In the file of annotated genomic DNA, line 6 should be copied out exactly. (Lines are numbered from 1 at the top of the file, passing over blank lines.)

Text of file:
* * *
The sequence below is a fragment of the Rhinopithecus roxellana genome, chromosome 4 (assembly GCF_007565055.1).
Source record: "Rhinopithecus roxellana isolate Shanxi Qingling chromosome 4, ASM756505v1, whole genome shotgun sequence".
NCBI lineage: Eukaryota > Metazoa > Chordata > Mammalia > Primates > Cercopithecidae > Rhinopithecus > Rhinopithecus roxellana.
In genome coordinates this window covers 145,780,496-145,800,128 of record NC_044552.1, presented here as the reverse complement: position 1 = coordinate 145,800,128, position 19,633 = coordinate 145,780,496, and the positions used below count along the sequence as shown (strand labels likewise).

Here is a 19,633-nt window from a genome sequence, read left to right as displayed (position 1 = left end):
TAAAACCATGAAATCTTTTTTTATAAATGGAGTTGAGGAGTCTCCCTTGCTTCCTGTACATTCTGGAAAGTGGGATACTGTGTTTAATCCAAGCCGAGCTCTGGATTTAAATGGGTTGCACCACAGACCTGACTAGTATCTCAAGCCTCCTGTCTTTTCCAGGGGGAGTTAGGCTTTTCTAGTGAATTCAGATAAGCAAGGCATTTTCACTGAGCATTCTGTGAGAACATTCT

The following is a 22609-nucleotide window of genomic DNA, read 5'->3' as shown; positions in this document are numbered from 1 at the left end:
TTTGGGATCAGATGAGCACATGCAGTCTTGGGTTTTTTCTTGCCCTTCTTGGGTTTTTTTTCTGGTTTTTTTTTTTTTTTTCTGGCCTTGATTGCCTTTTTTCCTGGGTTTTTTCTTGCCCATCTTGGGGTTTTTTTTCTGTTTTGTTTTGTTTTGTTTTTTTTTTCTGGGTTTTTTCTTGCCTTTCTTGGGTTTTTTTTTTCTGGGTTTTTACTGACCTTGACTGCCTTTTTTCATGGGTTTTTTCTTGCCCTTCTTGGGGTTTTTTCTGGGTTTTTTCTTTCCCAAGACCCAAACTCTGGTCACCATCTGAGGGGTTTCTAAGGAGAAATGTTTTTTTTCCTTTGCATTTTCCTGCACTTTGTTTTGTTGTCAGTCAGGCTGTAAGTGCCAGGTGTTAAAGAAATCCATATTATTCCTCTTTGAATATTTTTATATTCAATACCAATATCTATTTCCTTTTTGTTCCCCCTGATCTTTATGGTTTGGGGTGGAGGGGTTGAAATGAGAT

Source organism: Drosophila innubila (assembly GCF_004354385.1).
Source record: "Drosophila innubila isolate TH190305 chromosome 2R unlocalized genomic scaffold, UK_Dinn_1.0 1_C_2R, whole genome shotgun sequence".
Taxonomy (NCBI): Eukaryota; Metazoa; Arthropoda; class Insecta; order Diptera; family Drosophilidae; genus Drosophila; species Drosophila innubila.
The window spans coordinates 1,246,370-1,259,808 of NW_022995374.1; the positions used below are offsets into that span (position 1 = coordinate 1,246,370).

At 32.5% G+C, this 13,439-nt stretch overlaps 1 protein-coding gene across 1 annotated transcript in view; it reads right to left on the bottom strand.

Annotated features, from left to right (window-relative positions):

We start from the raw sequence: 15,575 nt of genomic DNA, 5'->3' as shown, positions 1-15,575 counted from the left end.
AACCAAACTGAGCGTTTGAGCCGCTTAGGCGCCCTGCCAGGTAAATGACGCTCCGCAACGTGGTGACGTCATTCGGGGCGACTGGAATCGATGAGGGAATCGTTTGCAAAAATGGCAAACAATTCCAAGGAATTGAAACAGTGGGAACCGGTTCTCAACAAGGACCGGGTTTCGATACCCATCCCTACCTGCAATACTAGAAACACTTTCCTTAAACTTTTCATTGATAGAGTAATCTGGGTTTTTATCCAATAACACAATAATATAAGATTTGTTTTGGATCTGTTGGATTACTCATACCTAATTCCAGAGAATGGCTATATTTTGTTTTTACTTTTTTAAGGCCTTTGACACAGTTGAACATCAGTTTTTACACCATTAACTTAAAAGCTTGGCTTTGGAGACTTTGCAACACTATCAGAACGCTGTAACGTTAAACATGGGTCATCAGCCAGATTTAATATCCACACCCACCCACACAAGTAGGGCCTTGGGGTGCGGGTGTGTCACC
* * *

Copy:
TAAAACCATGAAATCTTTTTTTATAAATGGAGTTGAGGAGTCTCCCTTGCTTCCTGTACATTCTGGAAAGTGGGATACTGTGTTTAATCCAAGCCGAGCTCTGGATTTAAATGGGTTGCACCACAGACCTGACTAGTATCTCAAGCCTCCTGTCTTTTCCAGGGGGAGTTAGGCTTTTCTAGTGAATTCAGATAAGCAAGGCATTTTCACTGAGCATTCTGTGAGAACATTCT